Recommended Cultivars and Types of Tomatoes for the Home Garden

Tomatoes are a popular addition to the home vegetable garden.  The wide variety of tomatoes available to grow is tremendous! (Figure 1)

Variety of Tomatoes By istetiana AdobeStock
Figure 1: Tomatoes come in a wide variety of colors, shapes, and sizes.

 Tomato Types  |  Recommended Cultivars  |  More Information


Tomatoes can be classified based on several different characteristics including growth habits, fruit shape, and color, among other things. 

Growth Habits


Determinate tomatoes are small, compact plants that grow to a certain height, then flower and set all their fruit within a short time frame. The harvest period for determinate tomatoes is generally four to six weeks, making them good choices for canning and fresh consumption.


Indeterminate tomatoes continue to grow, flower, and set fruit until the first fall frost kills them. The fruit on indeterminate cultivars usually mature later than determinate tomatoes, but the harvest period often extends over two to three months. Yields are generally higher than determinate types. Indeterminate tomatoes are tall, sprawling plants that usually perform best when supported by stakes or cages.


Dwarf tomatoes have a growth habit much like determinate types, just much smaller.  Some may only grow to 8 to 12 inches!  These cultivars, however, tend to fruit more like indeterminate tomatoes, producing a few tomatoes at a time.  These cultivars are great for containers.

Fruit Shape

  • Standard - round shape; smooth; larger than salad tomatoes but smaller than beefsteak types.  Also referred to as slicing or globe. (Figure 2)
  • Beefsteak - large fruit (sometimes more than one pound); round, oblate (fruit are flattened at the top and bottom), or irregular shape; dense flesh with numerous small seed cavities; usually late maturing. (Figure 3)
  • Salad - small, bite-sized fruit;  numerous shapes including cherry, grape, and pear; typically indeterminate; early to mature. (Figure 4)
  • Paste - small to medium sized fruit; often oblong or elongated shape; thick flesh with small seed cavities (making them good candidates for processing into sauces and tomato paste). Also referred to as processing, Roma, or plum. (Figure 5)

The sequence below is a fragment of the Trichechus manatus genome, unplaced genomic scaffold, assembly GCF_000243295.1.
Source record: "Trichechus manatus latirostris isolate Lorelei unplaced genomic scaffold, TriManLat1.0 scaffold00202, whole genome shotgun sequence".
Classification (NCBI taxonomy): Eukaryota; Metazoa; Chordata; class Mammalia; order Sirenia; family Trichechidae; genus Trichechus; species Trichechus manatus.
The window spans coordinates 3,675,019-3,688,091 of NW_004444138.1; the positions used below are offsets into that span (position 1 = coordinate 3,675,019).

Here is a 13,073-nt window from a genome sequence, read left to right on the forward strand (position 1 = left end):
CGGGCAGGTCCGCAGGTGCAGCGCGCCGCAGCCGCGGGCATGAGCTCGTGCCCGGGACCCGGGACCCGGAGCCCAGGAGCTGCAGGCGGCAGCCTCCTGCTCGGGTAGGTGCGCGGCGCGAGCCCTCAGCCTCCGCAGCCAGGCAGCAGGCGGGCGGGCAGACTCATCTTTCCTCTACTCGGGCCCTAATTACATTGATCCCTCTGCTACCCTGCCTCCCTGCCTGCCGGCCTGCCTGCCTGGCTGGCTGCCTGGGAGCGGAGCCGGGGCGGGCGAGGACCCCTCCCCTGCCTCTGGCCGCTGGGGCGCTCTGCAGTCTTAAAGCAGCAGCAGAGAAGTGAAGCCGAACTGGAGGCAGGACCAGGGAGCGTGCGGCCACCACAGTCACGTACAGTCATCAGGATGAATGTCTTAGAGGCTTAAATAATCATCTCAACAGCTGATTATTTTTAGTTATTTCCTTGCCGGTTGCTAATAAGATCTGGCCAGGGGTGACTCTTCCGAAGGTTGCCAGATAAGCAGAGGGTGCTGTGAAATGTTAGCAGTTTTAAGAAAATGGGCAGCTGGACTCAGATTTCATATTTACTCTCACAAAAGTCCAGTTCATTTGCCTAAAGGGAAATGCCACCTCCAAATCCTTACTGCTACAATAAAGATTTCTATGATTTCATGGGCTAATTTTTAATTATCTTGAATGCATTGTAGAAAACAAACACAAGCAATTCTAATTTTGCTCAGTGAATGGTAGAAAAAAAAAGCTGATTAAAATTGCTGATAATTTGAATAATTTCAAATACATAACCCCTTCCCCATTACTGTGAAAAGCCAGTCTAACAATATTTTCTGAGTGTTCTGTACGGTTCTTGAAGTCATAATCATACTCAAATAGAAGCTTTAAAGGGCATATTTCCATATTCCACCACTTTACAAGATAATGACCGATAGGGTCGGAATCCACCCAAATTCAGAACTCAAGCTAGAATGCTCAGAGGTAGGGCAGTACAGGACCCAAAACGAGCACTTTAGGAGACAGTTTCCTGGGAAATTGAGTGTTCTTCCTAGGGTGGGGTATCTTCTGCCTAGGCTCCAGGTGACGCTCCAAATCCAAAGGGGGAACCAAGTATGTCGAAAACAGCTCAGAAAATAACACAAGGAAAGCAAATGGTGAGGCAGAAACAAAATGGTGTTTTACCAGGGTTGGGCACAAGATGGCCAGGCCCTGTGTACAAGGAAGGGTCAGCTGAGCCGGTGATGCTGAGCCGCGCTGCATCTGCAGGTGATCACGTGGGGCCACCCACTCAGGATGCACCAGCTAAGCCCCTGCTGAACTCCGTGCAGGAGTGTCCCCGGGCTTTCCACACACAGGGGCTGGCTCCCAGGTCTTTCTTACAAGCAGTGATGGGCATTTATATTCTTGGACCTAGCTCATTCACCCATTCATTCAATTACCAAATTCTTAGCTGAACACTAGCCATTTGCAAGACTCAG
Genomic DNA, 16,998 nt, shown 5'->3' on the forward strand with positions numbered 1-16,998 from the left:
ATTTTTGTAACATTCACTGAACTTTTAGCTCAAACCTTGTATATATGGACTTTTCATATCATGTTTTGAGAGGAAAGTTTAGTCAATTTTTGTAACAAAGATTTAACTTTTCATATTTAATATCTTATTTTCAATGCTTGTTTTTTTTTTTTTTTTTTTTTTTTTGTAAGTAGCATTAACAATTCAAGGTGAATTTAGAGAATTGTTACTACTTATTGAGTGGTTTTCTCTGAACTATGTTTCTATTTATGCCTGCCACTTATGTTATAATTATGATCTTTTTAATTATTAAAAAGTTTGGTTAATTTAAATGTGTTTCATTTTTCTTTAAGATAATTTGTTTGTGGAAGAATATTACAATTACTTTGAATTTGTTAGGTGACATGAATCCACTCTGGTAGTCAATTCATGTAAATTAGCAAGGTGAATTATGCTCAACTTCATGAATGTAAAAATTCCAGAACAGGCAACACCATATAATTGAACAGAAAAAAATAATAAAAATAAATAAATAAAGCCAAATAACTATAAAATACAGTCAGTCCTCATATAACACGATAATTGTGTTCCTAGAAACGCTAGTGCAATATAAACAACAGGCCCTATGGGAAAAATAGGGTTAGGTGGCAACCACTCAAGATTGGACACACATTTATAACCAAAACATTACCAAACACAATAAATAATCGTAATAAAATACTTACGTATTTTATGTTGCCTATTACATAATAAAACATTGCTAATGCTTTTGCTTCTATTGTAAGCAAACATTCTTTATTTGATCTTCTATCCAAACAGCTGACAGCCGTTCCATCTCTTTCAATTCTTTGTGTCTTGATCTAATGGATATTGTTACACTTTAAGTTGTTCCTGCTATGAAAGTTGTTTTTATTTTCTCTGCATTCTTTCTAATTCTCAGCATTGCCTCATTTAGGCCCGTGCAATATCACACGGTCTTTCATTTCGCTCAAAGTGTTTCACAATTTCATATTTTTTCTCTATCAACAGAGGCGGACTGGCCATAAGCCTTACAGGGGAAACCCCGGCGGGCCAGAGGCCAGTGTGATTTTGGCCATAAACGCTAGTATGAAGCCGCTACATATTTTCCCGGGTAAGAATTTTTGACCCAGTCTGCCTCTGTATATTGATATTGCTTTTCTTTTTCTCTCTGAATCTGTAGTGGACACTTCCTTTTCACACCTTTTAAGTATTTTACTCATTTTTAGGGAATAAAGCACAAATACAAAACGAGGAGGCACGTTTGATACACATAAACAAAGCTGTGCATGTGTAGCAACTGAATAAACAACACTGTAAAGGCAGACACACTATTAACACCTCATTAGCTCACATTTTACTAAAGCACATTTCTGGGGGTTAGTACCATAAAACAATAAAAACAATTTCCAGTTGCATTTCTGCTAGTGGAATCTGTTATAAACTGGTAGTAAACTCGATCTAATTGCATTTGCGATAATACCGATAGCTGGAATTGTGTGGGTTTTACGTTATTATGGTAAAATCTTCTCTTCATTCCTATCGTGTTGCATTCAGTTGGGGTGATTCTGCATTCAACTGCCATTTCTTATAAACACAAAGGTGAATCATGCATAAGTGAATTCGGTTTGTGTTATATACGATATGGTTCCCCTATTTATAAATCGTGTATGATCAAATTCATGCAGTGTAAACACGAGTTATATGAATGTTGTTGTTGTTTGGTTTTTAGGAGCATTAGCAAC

slicing tomato at state fair by Cindy Haynes
Figure 2: Standard Tomato (also called slicing or globe)
Harvesting a big beef tomato By M.Dörr & M.Frommherz AdobeStock
Figure 3: Beefsteak Tomato


Salad tomatoes of different types by Cindy Haynes
Figure 4: Salad Tomatoes
Processing tomatoes by Cindy Haynes
Figure 5: Paste Tomatoes (also called processing, Roma or plum)



Hybrid tomatoes are produced by crossing two different parent plants.  The resulting progeny will have characteristics from both parents.  Tomatoes are self-pollinating (meaning the fruit can form when pollinated by pollen from the same flower or another flower on the same plant).  So, cross-pollination often has to be assisted by a pollinator or a gardener.  The gardener will purposely select pollen from different parents to get progeny that exhibits the best attributes of both parents.  As a hybrid, the seed collected from the fruit will not resemble the parent.  For this reason, it is not possible to save seeds from hybrid tomatoes.  

Often, hybrids are selected for natural resistance to common tomato diseases and disorders.  These tomatoes are indicated by a series of letters following the cultivar name.  These letters stand for resistance to certain diseases.  This does not mean they cannot get the disease, as the level of disease resistance can vary.  But most should be disease-free or become infected to a level that does not impact yield, unless the disease pressure is exceptionally high.  A list of common letters and the diseases they represent is below: 

  • V = Verticillium Wilt
  • T = Tobacco Mosaic Virus
  • F = Fusarium Wilt, race 1
  • FF = Fusarium Wilt, race 2
  • FFF = Fusarium Wilt, race 3
  • N = Nematodes
  • TSWV = Tomato Spotted Wilt Virus
  • CMV = Cucumber Mosaic Virus
  • Septoria Leaf Spot = L
  • ASC = Alternaria Stem Canker
  • A = Alternaria
  • S = Septoria
  • St = Gray Leaf Spot


Heirloom tomatoes are open-pollinated and have been passed down from generation to generation. Being open-pollinated means the seed collected from the fruit will grow true to type the following year.  This is provided it is not crossed with a different cultivar nearby (that would make the progeny hybrids!).  

There is no universal definition of an heirloom tomato. However, many agree they are cultivars with a story or lineage documented and developed more than 50 years ago (although newer tomatoes can also be called "heirloom" if they have a story).  For example, 'Cherokee Purple' originated from tomatoes grown by the Cherokees more than 100 years ago and was shared with Southern Exposure Seed Exchange by John Green of Sevierville, Tennessee, in 1990.  Older cultivars with many characteristics of heirloom tomatoes but no "stories" are sometimes called "open-pollinated."